Safing Systems Engineer Ed Moy

Ed Moy

Safing Engineer

Ed Moy works on two important elements of the Hubble Space Telescope: how it points, and what happens when something goes wrong.

Pointing the Hubble Space Telescope isn’t like pointing a telescope on the ground. It involves many parts: sensors that gather information from the Sun, actuators that rotate the telescope, gyroscopes that measure the direction the telescope is turning, and more.

Ed helped develop and continues to work on the pointing control system. “Without the ability to point the vehicle you’re not going to get your science,” he noted. “It’s required that you try to get in the vicinity of the area where the scientist wants it to point. But nothing is a straight line when maneuvering in space.”

Ed worked on Hubble’s launch at the Marshall Space Flight Center in Alabama in 1990, serving as lead pointing-control engineer. But even before Hubble went into orbit, starting in 1986, he was working as a research engineer with the company Lockheed Martin to develop the backup “safe-mode” computer that takes over when Hubble has a problem.

Hubble is a machine controlled by computers that’s been whirling around Earth for decades. And like all machines and computers, it sometimes has technical issues. When it does, the safe-mode computer puts Hubble into a type of hibernation, turning off whatever isn’t strictly needed to keep the telescope running off its batteries and solar arrays. This gives the engineers back on Earth time to figure out what’s wrong and fix it.

After Hubble’s launch in 1990, the telescope experienced problems with jitter, or vibration, caused by the flexible solar arrays, which made it hard for the telescope to make observations during certain times. Ed helped develop and test filters — added to Hubble via computer code — that would cancel out the jitter. The solar arrays were eventually replaced with a more stable set in 1993.

As safing systems engineer at Goddard Space Flight Center in Maryland, Ed has supported all of Hubble’s servicing missions, visits to the telescope by astronauts who installed improved technology and made repairs. His work included developing procedures for analyzing and planning for problems prior to the missions, as well as providing support during the actual missions.

He continues to work on the daily operations, testing and analysis of Hubble’s pointing control system as well as systems designed to keep the telescope safe. The two tasks come together in his efforts on Hubble’s gyroscopes, which are used to help point the telescope.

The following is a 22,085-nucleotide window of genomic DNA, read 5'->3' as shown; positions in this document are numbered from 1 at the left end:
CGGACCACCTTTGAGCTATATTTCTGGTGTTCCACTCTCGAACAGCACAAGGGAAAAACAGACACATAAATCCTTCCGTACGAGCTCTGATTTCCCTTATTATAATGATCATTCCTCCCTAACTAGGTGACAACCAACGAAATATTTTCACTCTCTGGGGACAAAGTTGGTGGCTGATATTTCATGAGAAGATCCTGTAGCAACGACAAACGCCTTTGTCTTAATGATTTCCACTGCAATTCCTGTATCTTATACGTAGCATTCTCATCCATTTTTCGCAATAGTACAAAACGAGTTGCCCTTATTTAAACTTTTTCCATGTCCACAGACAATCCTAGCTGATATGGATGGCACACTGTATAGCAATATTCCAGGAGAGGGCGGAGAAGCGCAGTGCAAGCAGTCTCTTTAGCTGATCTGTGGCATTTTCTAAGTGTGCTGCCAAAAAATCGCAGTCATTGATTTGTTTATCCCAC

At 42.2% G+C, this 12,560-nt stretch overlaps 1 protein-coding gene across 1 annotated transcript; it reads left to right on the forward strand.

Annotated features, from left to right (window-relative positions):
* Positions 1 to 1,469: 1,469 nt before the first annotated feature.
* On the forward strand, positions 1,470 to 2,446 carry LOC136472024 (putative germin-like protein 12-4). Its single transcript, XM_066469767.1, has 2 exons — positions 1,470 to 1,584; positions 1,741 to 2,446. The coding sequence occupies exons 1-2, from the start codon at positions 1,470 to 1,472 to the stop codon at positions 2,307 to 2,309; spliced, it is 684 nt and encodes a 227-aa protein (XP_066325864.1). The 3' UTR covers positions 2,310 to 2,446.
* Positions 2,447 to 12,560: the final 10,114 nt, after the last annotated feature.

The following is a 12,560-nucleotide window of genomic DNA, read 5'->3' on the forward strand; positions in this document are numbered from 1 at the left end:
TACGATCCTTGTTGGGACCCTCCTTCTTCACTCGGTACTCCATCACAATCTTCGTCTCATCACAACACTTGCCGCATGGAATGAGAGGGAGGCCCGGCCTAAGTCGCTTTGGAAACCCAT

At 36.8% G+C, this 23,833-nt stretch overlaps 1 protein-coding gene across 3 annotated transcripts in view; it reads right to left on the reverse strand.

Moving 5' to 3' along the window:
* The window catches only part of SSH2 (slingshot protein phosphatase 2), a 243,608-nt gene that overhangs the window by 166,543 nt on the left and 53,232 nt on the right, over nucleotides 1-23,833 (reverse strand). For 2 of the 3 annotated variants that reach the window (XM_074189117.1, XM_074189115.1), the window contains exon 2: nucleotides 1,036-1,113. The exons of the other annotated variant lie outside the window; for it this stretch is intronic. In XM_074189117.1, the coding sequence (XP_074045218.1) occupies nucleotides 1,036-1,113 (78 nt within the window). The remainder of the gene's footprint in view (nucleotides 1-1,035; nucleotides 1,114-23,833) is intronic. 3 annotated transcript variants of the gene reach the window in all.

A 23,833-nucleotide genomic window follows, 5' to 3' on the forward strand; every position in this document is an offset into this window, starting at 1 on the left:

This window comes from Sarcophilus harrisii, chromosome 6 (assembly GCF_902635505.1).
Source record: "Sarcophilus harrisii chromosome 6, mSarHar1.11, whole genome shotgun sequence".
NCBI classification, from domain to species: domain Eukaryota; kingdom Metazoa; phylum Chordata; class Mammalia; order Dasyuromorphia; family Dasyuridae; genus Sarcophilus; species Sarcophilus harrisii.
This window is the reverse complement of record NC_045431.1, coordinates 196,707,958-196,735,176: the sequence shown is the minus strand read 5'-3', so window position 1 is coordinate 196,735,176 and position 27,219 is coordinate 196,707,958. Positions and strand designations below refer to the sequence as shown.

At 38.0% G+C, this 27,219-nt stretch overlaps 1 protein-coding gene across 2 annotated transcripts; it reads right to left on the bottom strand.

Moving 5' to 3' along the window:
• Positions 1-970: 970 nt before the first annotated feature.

Hubble has six gyroscopes in all. Usually, three are working and three are saved as backups to take the place of a malfunctioning gyroscope. Hubble’s gyroscopes get a lot of use and eventually wear out. So Ed has helped improve the safe-mode design by developing and testing multiple ways to use Hubble with two gyroscopes or only one — or possibly even no gyroscopes at all.

Working with so many different aspects of the telescope is part of what makes the job so interesting, Ed said. “I get to interface with a lot of subsystems and try to understand how they work on the vehicle and how to bring them back to life from a safe mode.”

The variety of his job was part of what drew him to NASA to begin with. “I like mechanical things, but at the same time it’s electrical — so it’s like a combination of being a mechanical engineer and an electrical engineer. I get to keep a hand on both sides.”

Ed obtained a bachelor’s degree and master’s degree in mechanical engineering from the University of Rochester in New York. He then got a master’s degree in electrical engineering from Santa Clara University in California.

Working for Hubble, he enjoys seeing the solutions he creates on the ground function on the telescope. “It’s one thing to do it in a laboratory,” he said. “It’s another to see that it works for real. The Hubble operations and engineering teams always seem to be able to perform the impossible. It is very rewarding to work daily with such a capable crew, and to know that our work enables major astronomical discoveries.”

Edward Moy
Safing Engineer Ed Moy
NASA's Goddard Space Flight Center/Tim Childers